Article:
Tuesday, 1 December 2009
Terror, nothing but Terror
Amongst my other reading at present I’ve been working my way through Robert Conquest’s classic The Great Terror, an exploration of the Stalinist purge in Russia in the mid-1930s. I’ve reached the most terrible phase of that terrible part of the nation’s history, the so-called Yezhovchina, named after Nikolai Yezhov, then head of the NKVD, the Soviet security police.
It’s difficult to know how the nation was able to survive the ever growing spiral of denunciations, arrests and executions, embracing the whole of society, high and low, in and out. It’s difficult to know how people, ordinary people, could go to sleep at night, knowing that they might very well be visited by the secret police in the early hours of the morning, their favourite time. It’s difficult to know how Russia avoided a collective breakdown in the midst of this horror.
Here’s one story that caught my attention, a demonstration of the manic stupidity of the whole period, the kind of thing that emerged in the process of lunatic denunciations. It concerns one Sylakov, a deserter from the Red Army. He gave himself up in Kiev claiming that, for whatever reason, that he had been involved in an anti-Soviet plot. He told of a planned raid on a post office in which he had a leading part, intended to provide funds for a terrorist cell. This was not enough for the NKVD, so after a good kicking, he implicated the whole of his old military unit, right up to the commanding officer. The attacks planned were not now on a post office, no, but on government leaders.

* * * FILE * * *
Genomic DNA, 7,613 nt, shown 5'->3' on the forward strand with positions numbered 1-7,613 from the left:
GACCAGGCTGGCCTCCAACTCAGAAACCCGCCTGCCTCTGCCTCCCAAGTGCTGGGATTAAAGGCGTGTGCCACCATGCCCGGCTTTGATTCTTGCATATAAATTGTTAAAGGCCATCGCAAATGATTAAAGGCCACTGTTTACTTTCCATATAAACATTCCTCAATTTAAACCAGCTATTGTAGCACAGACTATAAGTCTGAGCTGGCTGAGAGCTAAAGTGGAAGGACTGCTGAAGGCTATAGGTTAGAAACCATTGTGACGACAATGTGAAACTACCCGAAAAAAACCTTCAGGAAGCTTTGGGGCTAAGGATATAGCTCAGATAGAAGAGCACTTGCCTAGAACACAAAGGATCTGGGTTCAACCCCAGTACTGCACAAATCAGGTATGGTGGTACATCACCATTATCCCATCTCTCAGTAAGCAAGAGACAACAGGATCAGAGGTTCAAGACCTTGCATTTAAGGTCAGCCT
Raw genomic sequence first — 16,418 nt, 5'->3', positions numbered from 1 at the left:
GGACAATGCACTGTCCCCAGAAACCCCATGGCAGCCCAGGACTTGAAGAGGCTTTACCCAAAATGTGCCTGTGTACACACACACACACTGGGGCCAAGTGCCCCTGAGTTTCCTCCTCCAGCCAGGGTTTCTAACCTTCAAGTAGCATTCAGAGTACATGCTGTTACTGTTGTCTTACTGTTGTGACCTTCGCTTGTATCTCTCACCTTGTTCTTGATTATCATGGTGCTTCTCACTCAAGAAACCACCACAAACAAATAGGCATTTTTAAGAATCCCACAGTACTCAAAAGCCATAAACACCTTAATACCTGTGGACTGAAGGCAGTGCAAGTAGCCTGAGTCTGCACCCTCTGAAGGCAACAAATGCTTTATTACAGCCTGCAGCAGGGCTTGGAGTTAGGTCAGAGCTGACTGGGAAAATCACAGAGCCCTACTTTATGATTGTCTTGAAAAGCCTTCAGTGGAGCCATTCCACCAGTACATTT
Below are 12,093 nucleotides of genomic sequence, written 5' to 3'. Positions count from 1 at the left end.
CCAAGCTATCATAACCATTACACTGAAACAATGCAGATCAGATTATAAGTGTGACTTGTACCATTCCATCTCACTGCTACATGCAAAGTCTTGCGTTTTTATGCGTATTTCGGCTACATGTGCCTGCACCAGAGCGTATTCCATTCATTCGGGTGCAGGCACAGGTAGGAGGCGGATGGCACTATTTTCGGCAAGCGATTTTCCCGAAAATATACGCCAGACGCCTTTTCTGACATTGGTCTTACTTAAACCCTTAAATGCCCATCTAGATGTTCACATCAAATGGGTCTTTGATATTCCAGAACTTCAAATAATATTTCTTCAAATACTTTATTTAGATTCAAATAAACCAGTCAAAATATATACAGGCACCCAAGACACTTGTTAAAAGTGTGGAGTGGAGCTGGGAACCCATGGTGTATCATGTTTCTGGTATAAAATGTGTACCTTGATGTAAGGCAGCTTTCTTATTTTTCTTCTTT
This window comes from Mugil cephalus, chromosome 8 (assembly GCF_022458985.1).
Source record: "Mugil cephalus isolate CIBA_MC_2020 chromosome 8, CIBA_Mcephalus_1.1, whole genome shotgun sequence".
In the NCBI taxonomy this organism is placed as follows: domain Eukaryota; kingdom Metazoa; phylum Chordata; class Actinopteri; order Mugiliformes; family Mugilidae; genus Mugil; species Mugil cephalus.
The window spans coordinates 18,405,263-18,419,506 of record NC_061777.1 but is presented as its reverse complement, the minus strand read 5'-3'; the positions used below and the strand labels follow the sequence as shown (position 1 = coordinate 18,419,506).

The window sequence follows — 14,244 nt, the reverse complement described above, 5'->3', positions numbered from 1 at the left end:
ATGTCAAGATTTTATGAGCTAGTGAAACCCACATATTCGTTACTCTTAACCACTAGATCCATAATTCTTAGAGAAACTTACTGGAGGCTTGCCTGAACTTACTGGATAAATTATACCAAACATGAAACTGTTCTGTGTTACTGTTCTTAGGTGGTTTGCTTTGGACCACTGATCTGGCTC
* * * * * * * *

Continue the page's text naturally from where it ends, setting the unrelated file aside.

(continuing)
Following this almost the whole of his unit was arrested, from the commanding officer right down to the drivers, wives included. Sylakov’s family were also drawn in, his two sisters, his father and his old and crippled mother. So, too, was an uncle, who had only ever met his nephew once. The said uncle was discovered to have served once as a corporal in the old Imperial Army, and was immediately promoted by the NKVD into a Tsarist general!
As with a rock thrown into a silent pool, the rings grew ever wider as this absurd tale progressed, embracing more and more, to the point that every cell in Kiev prison was occupied by someone implicated in the ‘Sylakov Plot.’ But no sooner had the intensity of the Terror slackened with the fall of Yezhov in late 1938 than the NKVD began to re-examine the whole case, now a complete embarrassment. The suspects were all interrogated again, with a view to getting them to withdraw their forced confessions. Some, fearing a trick, refused and had to be given another kicking, to get them to reject statements that carried the death sentence! Is there any greater madness than this?